“Today I am going to share my life story of how police brutality and misconduct led to the illegal removal of my child. Three years ago, June 5, 2019, me, my husband and my 9-year-old child were parked at the 711 in the parking lot in the desert in the middle of nowhere when my worst nightmare came true. 

“The Palmdale Police Department harassed and violently attacked me and my family. Two male officers parked their vehicles behind us. They approached the 711, they got to the door, and they seen us in our 4-runner. One officer asked my husband for his license and registration. Mind you, we’re parked in a parking lot. My husband’s response was to give him his tribal registration, his license registration and the Constitution. 

“The sheriff said the Constitution is fictitious. My husband asked for his ticket and the sheriff responded with no consideration of my 9-year-old child in the back seat, and they pepper sprayed us. They pepper sprayed her first because she was in the back. They pepper sprayed a line of pepper spray until my husband’s face was soaked. 

“One of the officers had a gun. My 9-year-old child was sprayed, eyes burning . . . the Palmdale Sheriff’s Department broke our window and snatched me and my husband out of the car. They had no reason; they chose to take the law into their own hands by pepper spraying and kidnapping all of us.

On Nov. 8, 2022, Sen. Sydney Kamlager was elected to U.S. Congress, meaning noncustodial parents and CPS-impacted families have an ally in Washington D.C.!

One after the other, impacted parents and family members came up to share their stories of injustice and also their hopes of a brighter future together. And through our shared pain and collective struggles, we came together to fight together and with hopes of changing the world together.

Parenting and poverty justice

Parenting is not a crime. Poverty is not a crime. Why, then, do systems of family policing weaponize poverty against parents in the name of “child protection” and “family support”? Family destruction in itself is child abuse, and the oppression of noncustodial parents is cruel and unusual punishment.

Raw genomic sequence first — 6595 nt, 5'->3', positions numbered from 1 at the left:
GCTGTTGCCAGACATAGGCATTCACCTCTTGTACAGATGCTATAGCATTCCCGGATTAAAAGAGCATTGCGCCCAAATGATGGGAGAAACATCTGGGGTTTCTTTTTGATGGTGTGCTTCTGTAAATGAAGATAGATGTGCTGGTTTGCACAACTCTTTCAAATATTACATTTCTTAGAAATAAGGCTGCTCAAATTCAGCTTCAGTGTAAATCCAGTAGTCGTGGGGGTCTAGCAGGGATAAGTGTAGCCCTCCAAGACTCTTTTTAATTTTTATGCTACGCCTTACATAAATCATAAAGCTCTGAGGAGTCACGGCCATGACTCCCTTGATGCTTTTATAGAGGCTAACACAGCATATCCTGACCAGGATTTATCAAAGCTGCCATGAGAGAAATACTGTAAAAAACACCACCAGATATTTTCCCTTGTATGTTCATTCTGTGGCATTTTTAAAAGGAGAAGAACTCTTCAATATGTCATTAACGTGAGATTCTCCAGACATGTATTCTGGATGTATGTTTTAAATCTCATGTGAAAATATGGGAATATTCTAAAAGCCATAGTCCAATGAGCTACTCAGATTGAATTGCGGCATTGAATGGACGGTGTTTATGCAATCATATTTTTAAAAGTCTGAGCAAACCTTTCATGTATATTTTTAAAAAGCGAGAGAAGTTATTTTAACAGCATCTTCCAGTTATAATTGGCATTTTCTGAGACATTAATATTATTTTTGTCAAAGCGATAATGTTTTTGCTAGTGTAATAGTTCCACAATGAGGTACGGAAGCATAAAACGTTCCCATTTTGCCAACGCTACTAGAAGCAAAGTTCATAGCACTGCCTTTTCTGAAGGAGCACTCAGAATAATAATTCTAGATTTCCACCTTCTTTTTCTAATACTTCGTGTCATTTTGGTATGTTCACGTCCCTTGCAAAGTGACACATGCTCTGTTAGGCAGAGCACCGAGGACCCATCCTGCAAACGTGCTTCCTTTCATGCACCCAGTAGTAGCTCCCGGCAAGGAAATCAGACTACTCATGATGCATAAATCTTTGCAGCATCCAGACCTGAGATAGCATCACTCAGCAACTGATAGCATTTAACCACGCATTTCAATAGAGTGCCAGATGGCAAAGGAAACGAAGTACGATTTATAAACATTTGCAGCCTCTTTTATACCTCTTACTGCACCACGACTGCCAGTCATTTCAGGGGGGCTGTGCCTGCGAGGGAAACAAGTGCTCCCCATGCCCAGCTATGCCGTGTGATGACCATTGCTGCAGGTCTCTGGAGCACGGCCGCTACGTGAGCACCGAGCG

How do we make real and lasting change to systems so flawed?

California State Sen. Sydney Kamlager worked in 2022 to make substantive changes to the CPS system as well as the child support system. SB 1055 and SB 1085 were both signed into law by Gov. Newsom in October. SB 1085 makes it more difficult for CPS agencies to kidnap children by redefining neglect so it is less likely to be conflated with neglect. And, SB 1055 will reduce driver’s license suspensions for nonpayment of child support.

On Nov. 8, 2022, Sen. Sydney Kamlager was elected to U.S. Congress! What does this mean? It means noncustodial parents and CPS-impacted families have an ally in Washington D.C., which is a huge step forward because the state laws governing these family policing systems are delineated from federal law and there is only so much change we can make without changing these systems at the federal level.

We have high hopes for family rights in the years to come. Family rights are human rights, and our children are worth fighting for. Please join us in our fight to restore justice to children and families.

Michelle D. Chan is a writer, vlogger, digital creator, mother and founder and president of California Families Rise. To find out more about her work visit www.CaliforniaFamiliesRise.com or by email CaFamiliesRise@gmail.com.